Do No Contest Clauses in Wills or Trusts work? The short answer, not too well. Previously, if an omitted heir could establish that he had probable cause to challenge the no contest clause (such as the writer of the Will was under mistake or undue influence), the court would allow a challenge to the Will and not enforce the no contest clause. In a recent case, In Re Estate of Stewart, the Arizona Court of Appeals stated that if the no contest clause prohibited devisees or beneficiaries from assisting the omitted heir, the court would interpret this as enforceable as long as the beneficiary was deposed or subpoenaed. The beneficiary cannot “voluntarily” give information to the omitted heir where the no contest clause prohibited it. This ruling causes The Cavanagh Law Firm Attorney, Sharon Ravenscroft, to ponder, once the omitted heir establishes probable cause does the beneficiary have to be subpoenaed or can the beneficiary provide information under the disclosure rules which do not require a subpoena? To be careful, when a no contest clause is involved, beneficiaries should ask to be subpoenaed before giving information.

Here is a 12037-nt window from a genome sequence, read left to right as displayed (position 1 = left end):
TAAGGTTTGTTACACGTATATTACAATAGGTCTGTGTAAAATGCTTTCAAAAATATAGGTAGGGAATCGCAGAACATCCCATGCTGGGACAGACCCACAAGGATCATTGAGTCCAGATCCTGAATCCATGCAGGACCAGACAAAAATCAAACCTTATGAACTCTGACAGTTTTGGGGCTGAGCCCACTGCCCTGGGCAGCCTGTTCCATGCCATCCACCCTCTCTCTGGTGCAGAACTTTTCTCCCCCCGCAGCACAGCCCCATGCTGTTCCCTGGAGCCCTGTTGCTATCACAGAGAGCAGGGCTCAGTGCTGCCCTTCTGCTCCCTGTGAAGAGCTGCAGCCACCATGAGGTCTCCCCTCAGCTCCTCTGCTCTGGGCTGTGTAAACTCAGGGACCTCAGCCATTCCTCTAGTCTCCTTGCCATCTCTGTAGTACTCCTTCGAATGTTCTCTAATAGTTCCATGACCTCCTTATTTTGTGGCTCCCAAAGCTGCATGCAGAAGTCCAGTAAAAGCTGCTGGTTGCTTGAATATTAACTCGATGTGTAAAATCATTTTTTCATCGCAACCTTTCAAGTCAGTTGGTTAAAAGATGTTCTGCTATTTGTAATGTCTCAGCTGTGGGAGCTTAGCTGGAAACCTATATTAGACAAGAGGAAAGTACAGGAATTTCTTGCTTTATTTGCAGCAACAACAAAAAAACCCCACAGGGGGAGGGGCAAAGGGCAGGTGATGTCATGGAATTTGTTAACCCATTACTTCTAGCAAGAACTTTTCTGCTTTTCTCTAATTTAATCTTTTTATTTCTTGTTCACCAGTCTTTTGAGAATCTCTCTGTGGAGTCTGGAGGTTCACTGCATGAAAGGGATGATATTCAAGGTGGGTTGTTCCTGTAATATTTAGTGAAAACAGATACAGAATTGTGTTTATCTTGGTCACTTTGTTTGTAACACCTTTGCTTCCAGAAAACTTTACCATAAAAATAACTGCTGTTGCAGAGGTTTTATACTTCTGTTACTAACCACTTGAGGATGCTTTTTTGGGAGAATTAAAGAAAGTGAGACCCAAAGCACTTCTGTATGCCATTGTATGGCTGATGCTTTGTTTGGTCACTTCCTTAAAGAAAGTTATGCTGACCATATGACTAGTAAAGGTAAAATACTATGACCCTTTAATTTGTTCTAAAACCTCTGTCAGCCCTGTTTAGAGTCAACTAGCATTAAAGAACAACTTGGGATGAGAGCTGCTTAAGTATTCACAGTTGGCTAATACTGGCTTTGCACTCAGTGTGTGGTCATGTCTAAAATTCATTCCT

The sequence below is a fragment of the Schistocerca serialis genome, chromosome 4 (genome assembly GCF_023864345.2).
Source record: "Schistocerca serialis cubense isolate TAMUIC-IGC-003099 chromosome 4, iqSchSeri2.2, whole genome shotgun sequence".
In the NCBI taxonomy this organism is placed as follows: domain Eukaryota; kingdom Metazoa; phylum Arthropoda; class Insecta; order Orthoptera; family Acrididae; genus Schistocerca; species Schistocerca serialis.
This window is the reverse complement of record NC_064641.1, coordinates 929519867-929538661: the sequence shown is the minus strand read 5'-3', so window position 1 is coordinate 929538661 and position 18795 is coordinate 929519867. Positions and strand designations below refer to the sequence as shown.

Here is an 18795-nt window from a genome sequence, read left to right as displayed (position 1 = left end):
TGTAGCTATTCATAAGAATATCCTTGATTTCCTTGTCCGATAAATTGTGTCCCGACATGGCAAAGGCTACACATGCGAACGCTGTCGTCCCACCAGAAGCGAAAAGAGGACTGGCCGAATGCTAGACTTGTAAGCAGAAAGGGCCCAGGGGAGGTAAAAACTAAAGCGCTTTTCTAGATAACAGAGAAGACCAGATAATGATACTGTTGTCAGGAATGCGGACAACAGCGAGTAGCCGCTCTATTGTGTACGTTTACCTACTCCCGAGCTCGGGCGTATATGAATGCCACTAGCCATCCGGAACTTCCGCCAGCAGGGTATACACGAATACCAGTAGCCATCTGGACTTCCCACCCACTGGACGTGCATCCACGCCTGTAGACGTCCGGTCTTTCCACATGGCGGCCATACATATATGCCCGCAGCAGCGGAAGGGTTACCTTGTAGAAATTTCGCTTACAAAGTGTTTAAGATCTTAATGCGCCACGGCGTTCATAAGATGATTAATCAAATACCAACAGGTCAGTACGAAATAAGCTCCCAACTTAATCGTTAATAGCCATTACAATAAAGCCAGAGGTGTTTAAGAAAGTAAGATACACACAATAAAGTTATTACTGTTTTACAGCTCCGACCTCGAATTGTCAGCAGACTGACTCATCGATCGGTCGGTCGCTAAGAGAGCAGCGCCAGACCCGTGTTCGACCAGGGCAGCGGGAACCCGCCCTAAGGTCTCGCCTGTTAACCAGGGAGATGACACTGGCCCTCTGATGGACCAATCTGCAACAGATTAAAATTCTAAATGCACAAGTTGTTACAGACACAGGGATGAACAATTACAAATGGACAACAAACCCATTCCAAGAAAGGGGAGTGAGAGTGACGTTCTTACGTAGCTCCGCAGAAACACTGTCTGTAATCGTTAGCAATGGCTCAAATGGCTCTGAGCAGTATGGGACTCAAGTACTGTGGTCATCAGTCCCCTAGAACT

- Punching the Clock: Why it is more important than ever that employers evaluate how to track employees’ time worked remotely
- Managing Partner Helen Davis Explains Divorce During the Pandemic
- Climate Change – A Different Perspective on Oil and Gas Production
- Cavanagh Attorneys Mear and Stafford Successfully Ensure a General Contractor’s Duty to a Subcontractor’s Employee is Not Expanded
- Loren Suddes, Certified Litigation Management Professional
There are no upcoming events at this time.